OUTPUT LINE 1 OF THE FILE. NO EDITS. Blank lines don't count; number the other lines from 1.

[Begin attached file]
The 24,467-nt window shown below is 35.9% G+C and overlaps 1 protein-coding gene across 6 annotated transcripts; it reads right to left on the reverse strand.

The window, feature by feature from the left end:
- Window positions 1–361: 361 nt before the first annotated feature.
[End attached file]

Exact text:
The 24,467-nt window shown below is 35.9% G+C and overlaps 1 protein-coding gene across 6 annotated transcripts; it reads right to left on the reverse strand.